One Year To Go: NarniaWebbers Discuss Expectations
Thus far, the anticipation for The Chronicles of Narnia: The Voyage of the Dawn Treader has been characterized by uncertainty. For a long time, we were not even sure if the movie would get made. But, one thing is certain: If the third film in the series suffers the same fate as the second, it is very possible we will not see a fourth.
Does Prince Caspian’s disappointing box office indicate that The Lion, the Witch, and the Wardrobe was merely a one-hit wonder? Or was Prince Caspian just a one-time hiccup? What will happen to the franchise without Disney? What approach will Fox take to marketing? Will a December release date give the film a box office boost? Will the film be able to overcome its competition? Will The Silver Chair be green-lit?
In addition to those questions regarding the commercial state of the franchise, there has been plenty of discussion, speculation, and controversy about the script. What is this “unfathomable fate” mentioned in the synopsis? How many creatures will be on board the ship? Did Ben Barnes really mean there will be “pitched battles”? How big of a role will the Mysterious Little Girl (Gael) have? What kind of vision of Narnia will Michael Apted bring, and how will it differ from Andrew Adamson’s?
As of today, we only have one more year of anticipation before these questions are answered. To mark this occasion, we decided to ask a handful of NarniaWebbers how they feel about the state of the franchise, and their general expectations for the third film in the series. First up, we have a special edition podcast in which Rilian (Podcaster), GlumPuddle (News Poster), and first-time guest Fantasia_Kitty (Admin) share how they are feeling with one year to go. Listen below:
We also asked some of the forum moderators to type up their thoughts:
I adore the 2005 and 2008 adaptations of The Lion, the Witch and the Wardrobe and Prince Caspian. Though there are moments which make the purist in me cringe, these films are two of my favorites. Besides being truly gorgeous pieces of work – have you seen the costumes, the sets, the cinematography? – they are quality movies. People who really love the books have worked hard to show their vision – yes, anyone who puts so much work into films such as these will show something of themselves that perhaps is not canonical. I’d much rather watch Susaspian than the planned adaption of LWW that set the story in San Francisco and had hamburgers instead of Turkish Delight. So I can’t wait to find out who Gael is and where she ties in to the story, and whether the production has finally stuck to character traits from the books. I’m hoping The Voyage of the Dawn Treader is as exciting and well-made as the first two films, and from what I’ve seen and heard that’s going to be so..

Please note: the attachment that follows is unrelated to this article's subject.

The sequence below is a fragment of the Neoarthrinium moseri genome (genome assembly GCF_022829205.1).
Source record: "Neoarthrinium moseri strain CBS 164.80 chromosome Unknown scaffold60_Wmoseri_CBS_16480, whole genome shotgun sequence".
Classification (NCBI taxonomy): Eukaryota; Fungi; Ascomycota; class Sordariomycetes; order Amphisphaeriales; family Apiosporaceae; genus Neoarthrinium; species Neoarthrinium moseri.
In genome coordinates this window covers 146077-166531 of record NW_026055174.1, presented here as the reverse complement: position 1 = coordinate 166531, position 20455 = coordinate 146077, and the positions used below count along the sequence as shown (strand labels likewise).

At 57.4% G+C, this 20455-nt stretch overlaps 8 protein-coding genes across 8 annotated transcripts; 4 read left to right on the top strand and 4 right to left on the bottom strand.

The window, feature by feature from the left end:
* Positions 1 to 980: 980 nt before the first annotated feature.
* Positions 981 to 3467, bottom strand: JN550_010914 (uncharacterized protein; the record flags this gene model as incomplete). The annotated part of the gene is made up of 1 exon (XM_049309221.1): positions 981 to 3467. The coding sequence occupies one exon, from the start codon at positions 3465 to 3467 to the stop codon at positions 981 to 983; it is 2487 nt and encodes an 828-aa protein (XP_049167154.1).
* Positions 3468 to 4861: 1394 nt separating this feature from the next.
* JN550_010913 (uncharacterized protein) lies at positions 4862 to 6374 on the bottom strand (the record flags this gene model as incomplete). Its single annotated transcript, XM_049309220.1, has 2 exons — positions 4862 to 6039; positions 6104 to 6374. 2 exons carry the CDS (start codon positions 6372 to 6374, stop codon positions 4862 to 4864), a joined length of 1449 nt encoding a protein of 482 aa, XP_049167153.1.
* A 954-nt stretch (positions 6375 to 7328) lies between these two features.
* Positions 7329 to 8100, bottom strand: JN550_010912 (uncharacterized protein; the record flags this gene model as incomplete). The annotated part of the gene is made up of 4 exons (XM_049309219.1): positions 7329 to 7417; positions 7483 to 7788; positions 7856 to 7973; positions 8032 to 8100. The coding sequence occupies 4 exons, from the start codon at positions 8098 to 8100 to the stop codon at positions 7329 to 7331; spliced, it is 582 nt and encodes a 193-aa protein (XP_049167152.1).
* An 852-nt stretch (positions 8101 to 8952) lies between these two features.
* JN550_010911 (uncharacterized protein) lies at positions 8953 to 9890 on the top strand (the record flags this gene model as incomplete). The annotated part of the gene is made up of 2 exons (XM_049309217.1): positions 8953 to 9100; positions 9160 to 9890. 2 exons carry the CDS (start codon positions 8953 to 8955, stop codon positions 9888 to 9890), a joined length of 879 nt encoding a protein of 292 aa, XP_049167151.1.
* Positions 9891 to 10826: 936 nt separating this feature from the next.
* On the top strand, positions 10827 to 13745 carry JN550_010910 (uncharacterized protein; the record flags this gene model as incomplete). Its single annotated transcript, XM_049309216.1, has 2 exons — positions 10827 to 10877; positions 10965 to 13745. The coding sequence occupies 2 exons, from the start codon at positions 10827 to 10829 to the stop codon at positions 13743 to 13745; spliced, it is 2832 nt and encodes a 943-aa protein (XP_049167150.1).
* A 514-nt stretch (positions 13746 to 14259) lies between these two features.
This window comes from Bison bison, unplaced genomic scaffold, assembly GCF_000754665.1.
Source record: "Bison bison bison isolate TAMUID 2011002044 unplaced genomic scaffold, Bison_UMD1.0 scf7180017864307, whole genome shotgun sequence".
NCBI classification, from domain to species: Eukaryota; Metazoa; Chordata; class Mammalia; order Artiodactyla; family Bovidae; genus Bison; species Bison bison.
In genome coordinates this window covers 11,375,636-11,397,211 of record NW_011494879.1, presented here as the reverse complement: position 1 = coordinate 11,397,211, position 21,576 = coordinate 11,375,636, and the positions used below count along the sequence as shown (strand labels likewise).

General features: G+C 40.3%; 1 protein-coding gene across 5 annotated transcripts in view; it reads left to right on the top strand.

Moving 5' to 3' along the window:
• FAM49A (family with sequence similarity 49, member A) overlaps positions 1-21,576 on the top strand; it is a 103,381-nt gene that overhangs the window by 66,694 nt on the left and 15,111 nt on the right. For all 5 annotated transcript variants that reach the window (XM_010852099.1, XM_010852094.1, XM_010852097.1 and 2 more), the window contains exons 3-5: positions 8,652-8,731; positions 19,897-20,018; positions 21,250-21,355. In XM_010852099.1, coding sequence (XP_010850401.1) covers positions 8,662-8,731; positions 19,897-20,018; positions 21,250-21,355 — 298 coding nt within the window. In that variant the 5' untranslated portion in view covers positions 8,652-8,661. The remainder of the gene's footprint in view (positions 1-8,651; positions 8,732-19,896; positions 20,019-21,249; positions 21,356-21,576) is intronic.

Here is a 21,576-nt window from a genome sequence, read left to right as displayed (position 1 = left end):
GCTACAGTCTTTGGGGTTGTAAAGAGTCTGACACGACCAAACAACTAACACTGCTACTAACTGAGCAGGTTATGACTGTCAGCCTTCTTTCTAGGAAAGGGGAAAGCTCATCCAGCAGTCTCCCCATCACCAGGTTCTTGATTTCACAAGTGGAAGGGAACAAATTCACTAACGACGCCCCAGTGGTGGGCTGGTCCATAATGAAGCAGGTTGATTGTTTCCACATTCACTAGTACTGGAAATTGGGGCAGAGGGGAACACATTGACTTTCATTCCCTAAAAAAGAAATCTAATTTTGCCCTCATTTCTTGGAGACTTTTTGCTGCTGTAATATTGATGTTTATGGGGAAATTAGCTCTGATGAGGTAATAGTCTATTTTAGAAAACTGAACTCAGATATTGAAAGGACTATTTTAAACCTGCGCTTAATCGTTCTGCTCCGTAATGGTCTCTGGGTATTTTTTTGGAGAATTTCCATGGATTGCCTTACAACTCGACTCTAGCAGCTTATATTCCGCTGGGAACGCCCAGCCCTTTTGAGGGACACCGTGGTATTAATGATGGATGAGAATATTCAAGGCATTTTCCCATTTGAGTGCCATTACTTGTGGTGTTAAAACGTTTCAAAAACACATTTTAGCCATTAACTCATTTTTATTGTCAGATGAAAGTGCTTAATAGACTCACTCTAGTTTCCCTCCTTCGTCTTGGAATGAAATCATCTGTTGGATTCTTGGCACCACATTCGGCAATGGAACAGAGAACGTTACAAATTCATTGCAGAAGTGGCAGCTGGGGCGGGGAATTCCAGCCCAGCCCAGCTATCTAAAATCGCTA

My biggest concern for Voyage, and, by extension, the whole Narnia franchise, resides with Eustace.
At this point in the story, the Pevensie story line is coming to an end, and a new exciting chapter is set to begin. As a book, it works quite well, because people fall in love with the land of Narnia itself, rather than with the characters (at least I did). I’m not sure the same thing can be said of these films, in which I think the emphasis has been placed too heavily on the Pevensies, and the actors/actresses portraying them.
In an ideal world (at least for me) the crew of voyage would start to focus more on the land itself, rather than the individual characters. However, if the Narnia films to date are any example, this is nothing more than a pipe dream. It is for that reason that my biggest concern lies with Eustace.
If the filmmakers cannot sell him as a truly endearing character, which will be difficult due to his indifferent attitude at the beginning of the film/book, they may find themselves in hot water. It is my biggest fear that people will go along with their first impression of Eustace, and that movie-goers will not invest two hours of their lives in Silver Chair, if they know that the Pevensies aren’t going to be in it.